Any sort of job requiring inventory management automatically rests upon one’s ability to perform algebra and determine patterns for discrepancies.

Musicians often utilize it, I’m told for a variety of purposes. Anyone who uses a computer for more than simple windows and word processing tend to use algebra and certainly those programming use algebra as a base.

Geometry is essential to anyone who wants to be a carpenter, let alone an architect. Any sort of designer needs geometry.

My father often tells the use of high school geometry when he was discussing with a young engineer how to tell if two pipes were parallel. The engineer couldn’t figure out how to tell if they were. My dad took out a tape measure, measured the distance between two pipes at both ends and declared, they are parallel (for the pedantic, there could be a problem with this if the pipe was horizontally slanted, but this wasn’t a problem in the case). The engineer was baffled.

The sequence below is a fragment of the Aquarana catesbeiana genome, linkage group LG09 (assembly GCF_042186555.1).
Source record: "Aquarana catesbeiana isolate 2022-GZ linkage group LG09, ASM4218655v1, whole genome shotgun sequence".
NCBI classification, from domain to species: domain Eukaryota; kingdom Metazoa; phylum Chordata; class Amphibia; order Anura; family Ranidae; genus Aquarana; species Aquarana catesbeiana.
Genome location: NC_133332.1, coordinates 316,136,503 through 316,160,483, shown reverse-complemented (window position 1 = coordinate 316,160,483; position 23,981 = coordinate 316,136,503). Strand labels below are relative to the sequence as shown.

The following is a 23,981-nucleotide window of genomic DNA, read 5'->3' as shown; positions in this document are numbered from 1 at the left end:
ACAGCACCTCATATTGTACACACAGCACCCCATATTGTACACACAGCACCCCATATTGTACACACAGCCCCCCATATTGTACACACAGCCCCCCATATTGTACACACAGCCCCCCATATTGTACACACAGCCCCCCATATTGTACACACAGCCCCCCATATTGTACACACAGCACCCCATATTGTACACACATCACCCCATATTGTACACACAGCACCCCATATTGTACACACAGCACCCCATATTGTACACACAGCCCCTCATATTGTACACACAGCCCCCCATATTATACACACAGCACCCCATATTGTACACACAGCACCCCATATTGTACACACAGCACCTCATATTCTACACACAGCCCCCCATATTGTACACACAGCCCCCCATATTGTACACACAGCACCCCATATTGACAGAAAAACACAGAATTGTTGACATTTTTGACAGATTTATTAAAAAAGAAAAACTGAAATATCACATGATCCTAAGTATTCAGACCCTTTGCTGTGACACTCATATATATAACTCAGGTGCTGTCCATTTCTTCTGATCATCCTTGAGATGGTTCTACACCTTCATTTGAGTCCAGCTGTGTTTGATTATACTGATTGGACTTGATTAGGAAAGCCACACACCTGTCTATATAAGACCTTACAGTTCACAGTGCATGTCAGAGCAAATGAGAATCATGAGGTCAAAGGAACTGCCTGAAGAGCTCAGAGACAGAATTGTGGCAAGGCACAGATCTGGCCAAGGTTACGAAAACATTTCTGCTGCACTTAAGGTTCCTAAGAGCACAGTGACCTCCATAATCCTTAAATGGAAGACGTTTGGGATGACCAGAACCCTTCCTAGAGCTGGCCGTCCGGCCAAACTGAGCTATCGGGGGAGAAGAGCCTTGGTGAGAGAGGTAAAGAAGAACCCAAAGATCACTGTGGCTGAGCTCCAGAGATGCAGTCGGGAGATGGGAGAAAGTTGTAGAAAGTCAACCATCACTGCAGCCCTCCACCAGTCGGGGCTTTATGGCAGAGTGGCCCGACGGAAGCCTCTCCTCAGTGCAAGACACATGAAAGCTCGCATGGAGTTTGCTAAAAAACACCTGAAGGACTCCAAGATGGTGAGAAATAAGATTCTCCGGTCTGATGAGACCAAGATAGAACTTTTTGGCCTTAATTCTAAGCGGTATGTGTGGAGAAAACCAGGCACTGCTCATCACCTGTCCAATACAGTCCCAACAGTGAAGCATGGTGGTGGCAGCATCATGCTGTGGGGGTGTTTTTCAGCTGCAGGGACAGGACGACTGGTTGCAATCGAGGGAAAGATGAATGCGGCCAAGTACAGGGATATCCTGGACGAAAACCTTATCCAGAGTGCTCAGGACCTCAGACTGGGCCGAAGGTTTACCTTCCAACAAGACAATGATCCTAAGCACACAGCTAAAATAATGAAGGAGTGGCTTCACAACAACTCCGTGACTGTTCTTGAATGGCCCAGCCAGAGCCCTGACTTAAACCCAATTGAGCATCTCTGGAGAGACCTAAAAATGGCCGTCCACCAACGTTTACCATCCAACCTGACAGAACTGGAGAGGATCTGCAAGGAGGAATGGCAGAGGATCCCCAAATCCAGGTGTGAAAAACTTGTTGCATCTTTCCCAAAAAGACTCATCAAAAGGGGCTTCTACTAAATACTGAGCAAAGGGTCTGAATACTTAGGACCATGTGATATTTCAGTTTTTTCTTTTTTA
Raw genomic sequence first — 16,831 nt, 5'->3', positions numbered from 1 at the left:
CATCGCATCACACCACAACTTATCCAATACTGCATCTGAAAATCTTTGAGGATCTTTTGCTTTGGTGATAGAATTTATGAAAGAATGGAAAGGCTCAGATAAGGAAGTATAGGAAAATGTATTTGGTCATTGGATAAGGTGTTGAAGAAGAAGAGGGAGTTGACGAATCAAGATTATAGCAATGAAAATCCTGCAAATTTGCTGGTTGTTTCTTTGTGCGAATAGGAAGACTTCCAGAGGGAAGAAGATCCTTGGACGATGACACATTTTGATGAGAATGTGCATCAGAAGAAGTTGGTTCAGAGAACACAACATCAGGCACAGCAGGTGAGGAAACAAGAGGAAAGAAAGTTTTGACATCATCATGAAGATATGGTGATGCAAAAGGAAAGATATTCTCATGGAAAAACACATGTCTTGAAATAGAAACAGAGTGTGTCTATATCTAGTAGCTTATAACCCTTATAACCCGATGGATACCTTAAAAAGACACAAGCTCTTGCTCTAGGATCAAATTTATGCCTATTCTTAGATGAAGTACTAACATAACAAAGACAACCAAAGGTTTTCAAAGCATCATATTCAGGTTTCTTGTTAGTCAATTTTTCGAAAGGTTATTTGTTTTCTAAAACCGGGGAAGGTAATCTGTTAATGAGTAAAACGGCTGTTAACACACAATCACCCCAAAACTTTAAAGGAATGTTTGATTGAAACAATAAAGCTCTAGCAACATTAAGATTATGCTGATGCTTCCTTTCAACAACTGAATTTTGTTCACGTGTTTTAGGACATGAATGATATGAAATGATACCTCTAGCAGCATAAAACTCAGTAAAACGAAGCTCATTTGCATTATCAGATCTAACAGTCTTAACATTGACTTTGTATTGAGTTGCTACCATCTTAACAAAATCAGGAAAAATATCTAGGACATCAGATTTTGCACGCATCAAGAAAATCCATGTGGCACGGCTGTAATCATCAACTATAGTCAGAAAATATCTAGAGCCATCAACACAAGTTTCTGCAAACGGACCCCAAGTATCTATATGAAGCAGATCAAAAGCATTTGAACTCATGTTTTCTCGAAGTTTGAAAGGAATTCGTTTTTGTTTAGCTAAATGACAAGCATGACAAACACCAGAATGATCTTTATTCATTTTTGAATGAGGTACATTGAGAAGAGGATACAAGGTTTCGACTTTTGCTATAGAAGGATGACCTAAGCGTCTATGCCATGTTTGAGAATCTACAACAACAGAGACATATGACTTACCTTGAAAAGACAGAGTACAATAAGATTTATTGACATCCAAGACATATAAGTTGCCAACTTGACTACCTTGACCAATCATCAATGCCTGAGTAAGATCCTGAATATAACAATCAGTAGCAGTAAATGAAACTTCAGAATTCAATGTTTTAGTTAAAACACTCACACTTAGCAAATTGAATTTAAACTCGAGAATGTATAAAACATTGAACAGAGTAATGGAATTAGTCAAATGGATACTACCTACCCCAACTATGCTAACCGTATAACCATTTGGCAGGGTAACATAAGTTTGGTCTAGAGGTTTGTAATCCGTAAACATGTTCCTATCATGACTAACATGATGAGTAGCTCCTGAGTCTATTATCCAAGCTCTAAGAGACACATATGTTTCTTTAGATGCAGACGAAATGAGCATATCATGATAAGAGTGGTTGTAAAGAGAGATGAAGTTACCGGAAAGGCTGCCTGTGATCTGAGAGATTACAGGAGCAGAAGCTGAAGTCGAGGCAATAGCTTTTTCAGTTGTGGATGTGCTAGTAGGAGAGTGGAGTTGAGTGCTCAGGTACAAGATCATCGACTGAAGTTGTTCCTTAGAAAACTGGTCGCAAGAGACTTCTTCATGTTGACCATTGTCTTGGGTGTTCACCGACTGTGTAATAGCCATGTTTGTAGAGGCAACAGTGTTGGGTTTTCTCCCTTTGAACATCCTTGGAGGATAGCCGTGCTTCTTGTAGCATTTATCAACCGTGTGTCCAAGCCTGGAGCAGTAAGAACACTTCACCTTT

But most importantly, there is no possible way to understand complex policy issues if one can’t get through basic algebra. Richard Cohen is a pundit at one of the major national papers. One can’t balance a checkbook well without algebra let alone understand the basics of an economic argument about the relationship between unemployment and inflation. How does one even explain stagflation without understanding the algebra behind the traditional view of the two economic factors involved and how it broke down in the 1970s? You can’t.

Policy analysis is often full of competing claims, most of which include some sort of statistical analysis or even basic math like a word problem. For one to determine which one finds more compelling you need to be able to have a sense of what is being claimed. Here is a guy who does policy analysis and writing for a living.